by John Burdett
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From the book
Killing customers just isn't good for business."My mother Nong's tone reflects the disappointment we all feel when a star employee starts to go wrong. Is there nothing to be done? Will we have to let dear Chanya go? The question can only be decided by Police Colonel Vikorn, who owns most of the shares in the Old Man's Club and who is on his way in his Bentley.
"No," I agree. Like my mother's, my eyes cannot stop flicking across the empty bar to the stool where Chanya's flimsy silver dress (just enough silk to cover nipples and butt) drapes and drips. Well, the dripping was slight and is more or less finished (a rusty stain on the floor turning black as it dries), but in more than a decade as a detective in the Royal Thai Police, I have never seen a garment so blood-soaked. Chanya's bra, also hideously splattered, lies halfway up the stairs, and her panties--her only other garment--lie abandoned on the floor outside the upstairs room where, eccentrically even for a Thai whore, she has taken refuge with an opium pipe.
"She didn't say anything at all? Like why?"
"No, I told you. She dashed in through the door in a bit of a state holding an opium pipe, glared at me, said, 'I've done him in,' ripped off her dress, and disappeared upstairs. Fortunately, there were only a couple of farang in the bar at the time, and the girls were fantastic. They merely said, 'Oh, Chanya, she goes like that sometimes,' and gently ushered them out. I had to play the whole thing down, of course, and by the time I got to her room, she was already stoned."
"What did she say again?"
"She was tripping on the opium, totally delirious. When she started talking to the Buddha, I left to call you and the Colonel. At that stage I didn't know if she'd really done him in or was freaking out on yaa baa or something."
But she'd snuffed him all right. I walked to the farang's hotel, which is just a couple of streets away from Soi Cowboy, and flashed my police ID to get the key to his room. There he was, a big muscular naked American farang in his early thirties, minus a penis and a lot of blood from a huge knife wound that began in his lower gut and finished just short of his rib cage. Chanya, a basically decent and very tidy Thai, had placed his penis on the bedside table. At the other end of the table, a single rose stood in a plastic mug of water.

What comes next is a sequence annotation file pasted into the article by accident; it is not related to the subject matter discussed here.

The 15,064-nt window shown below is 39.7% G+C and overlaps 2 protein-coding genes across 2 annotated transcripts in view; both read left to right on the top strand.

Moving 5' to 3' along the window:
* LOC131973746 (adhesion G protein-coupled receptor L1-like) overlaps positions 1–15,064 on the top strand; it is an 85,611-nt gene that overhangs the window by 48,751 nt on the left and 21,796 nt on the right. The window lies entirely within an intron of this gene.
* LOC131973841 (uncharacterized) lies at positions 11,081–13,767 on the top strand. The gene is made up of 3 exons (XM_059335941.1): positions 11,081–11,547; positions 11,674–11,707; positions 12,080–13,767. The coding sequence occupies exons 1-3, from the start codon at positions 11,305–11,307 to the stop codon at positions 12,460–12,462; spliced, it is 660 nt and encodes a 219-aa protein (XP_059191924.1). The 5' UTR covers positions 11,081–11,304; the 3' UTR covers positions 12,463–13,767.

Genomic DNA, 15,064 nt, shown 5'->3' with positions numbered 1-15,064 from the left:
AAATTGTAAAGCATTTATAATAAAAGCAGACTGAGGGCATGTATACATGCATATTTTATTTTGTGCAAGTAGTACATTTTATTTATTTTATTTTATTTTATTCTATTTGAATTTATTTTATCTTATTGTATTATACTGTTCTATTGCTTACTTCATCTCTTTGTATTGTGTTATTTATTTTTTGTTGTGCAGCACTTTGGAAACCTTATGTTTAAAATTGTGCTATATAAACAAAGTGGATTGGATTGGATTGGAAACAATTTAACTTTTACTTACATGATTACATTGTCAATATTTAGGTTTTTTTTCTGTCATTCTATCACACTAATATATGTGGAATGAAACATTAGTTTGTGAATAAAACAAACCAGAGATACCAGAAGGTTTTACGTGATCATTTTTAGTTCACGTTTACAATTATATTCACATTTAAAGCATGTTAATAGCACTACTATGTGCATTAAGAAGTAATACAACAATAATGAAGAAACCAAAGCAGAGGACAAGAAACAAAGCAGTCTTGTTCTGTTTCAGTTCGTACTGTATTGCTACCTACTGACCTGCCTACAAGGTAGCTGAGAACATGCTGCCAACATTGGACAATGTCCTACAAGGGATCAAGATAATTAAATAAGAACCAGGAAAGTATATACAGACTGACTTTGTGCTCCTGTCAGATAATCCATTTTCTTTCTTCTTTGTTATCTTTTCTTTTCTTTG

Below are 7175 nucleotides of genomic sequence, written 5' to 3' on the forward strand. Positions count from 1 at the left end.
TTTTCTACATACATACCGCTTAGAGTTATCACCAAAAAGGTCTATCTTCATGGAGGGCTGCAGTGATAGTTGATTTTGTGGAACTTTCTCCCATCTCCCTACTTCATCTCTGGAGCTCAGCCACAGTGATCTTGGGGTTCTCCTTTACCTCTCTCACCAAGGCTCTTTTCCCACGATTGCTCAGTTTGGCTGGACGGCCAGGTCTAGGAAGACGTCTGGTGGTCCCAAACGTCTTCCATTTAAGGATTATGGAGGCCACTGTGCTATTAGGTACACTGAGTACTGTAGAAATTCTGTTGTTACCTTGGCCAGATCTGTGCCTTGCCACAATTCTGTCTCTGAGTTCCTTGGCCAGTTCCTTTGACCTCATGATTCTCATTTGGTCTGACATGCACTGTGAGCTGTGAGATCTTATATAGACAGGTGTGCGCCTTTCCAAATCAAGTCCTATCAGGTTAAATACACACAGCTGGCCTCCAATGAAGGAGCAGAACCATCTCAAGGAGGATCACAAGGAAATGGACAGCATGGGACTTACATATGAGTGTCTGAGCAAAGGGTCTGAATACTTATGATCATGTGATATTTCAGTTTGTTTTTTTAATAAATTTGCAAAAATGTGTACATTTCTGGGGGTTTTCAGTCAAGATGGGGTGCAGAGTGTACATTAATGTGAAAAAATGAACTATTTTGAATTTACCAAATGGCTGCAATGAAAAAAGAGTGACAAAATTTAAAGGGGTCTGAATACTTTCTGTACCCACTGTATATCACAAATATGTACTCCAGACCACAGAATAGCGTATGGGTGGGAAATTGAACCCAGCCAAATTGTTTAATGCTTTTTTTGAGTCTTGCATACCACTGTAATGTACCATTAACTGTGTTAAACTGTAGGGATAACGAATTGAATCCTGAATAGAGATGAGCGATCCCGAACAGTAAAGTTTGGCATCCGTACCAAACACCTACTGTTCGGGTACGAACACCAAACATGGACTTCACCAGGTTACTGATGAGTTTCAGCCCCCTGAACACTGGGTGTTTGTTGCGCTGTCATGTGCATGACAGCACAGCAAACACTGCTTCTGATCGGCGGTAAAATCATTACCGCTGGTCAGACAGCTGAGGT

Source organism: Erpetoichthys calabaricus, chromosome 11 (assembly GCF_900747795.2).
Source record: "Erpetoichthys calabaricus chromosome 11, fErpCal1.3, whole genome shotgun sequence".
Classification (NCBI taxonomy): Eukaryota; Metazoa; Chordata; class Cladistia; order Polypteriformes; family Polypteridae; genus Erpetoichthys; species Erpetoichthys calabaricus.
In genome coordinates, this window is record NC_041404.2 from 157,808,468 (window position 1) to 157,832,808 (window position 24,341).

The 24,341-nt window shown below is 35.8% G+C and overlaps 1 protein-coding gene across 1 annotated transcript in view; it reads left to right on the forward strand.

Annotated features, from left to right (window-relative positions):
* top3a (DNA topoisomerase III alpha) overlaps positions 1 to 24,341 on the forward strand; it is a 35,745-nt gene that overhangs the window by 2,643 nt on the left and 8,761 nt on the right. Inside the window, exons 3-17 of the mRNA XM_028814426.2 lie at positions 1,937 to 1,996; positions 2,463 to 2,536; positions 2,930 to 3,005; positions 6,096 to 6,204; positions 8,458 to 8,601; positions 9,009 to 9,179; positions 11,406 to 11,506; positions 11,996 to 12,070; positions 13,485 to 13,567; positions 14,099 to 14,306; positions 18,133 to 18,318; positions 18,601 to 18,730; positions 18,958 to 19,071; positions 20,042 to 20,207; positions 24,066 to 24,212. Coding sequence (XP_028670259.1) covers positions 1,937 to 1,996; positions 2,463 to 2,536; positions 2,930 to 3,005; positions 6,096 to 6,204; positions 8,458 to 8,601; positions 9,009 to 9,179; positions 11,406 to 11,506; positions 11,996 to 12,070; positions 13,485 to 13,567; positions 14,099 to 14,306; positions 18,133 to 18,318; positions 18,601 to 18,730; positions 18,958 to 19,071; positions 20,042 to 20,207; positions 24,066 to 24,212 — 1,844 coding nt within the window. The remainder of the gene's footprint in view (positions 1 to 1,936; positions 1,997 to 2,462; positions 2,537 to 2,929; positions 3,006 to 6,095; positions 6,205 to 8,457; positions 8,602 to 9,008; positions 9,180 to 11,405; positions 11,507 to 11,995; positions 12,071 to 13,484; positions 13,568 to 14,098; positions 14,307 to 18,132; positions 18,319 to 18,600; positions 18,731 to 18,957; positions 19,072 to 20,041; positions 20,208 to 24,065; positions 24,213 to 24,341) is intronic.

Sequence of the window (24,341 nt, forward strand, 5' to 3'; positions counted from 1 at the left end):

There was nothing for it but to secure the room for the purposes of forensic investigation, leave a hefty bribe for the hotel receptionist--who is now more or less obliged to say whatever I tell him to say (standard procedure under my Colonel Vikorn in District 8)--and await further orders. Vikorn, of course, was in one of his clubs carousing, probably surrounded by naked young women who adored him, or knew how to look as if they did, and in no mood to be dragged to the scene of a crime until I penetrated his drunken skull enough to explain that the business at hand was not an investigation per se but the infinitely more challenging forensic task so lightly spoken of as a "cover-up." Even then he showed no inclination to shift himself until he realized it was Chanya (the perp, not the victim).
"Where the hell did she get the opium?" my mother wants to know. "There hasn't been opium in Krung Thep since I was a teenager."
I know from her eyes that she is thinking fondly of the Vietnam War, when she was herself a working girl in Bangkok and a lot of the GIs brought small balls of opium from the war zone (one of them being my almost-anonymous father, of whom more later). An opiated man is more or less impotent--which reduces much of the wear and tear on a professional's assets--and not inclined to argue...
About the Author-
John Burdett is a nonpracticing lawyer who worked in Hong Kong for a British firm until he found his true vocation as a writer. Since then, he has lived in France and Spain and is now back in Hong Kong.
From the Trade Paperback edition.
Starred review from April 25, 2005
In Burdett's brilliantly cynical mystery thriller, the follow-up to Bangkok 8
(2004), Royal Thai police detective Sonchai Jitpleecheep is called in by his supervisor, hard-bitten Captain Vikorn, to investigate the murder of a CIA operative, Mitch Turner, found disemboweled and mutilated. The prime suspect is a beautiful bar girl, Chanya, with whom Sonchai believes himself to be in love. When Turner's murder turns out to be far more complicated than originally thought, Sonchai must deal with his boss's rages and Chanya's gradually revealed secrets, along with CIA agents who have come to investigate the crime, a Thai army general with whom Vikorn has been feuding for years, Yakuza gangsters, Japanese tattooists, Muslim fundamentalists and more. Thoroughly familiar with Thailand, Burdett does an impressive job of depicting an often romanticized society from the inside out. His characters are unforgettable, his dialogue fast-paced and perfectly pitched, his numerous asides and observations generally as cutting as they are funny. Agent, Jane Gelfman. 9-city author tour.
- The New Yorker "An original, imaginative thriller. . . . Burdett writes like a dark angel." --Chicago Tribune "You will read on and on, with wide-eyed fascination, some horror. . . and considerable delight. . . . If you're looking for a good time, look no further." --The Washington Post Book World "Mesmerizing: a comic tour of the underbelly of Bangkok in pursuit of both a murderer and the sublime."
PublisherKnopf Doubleday Publishing Group
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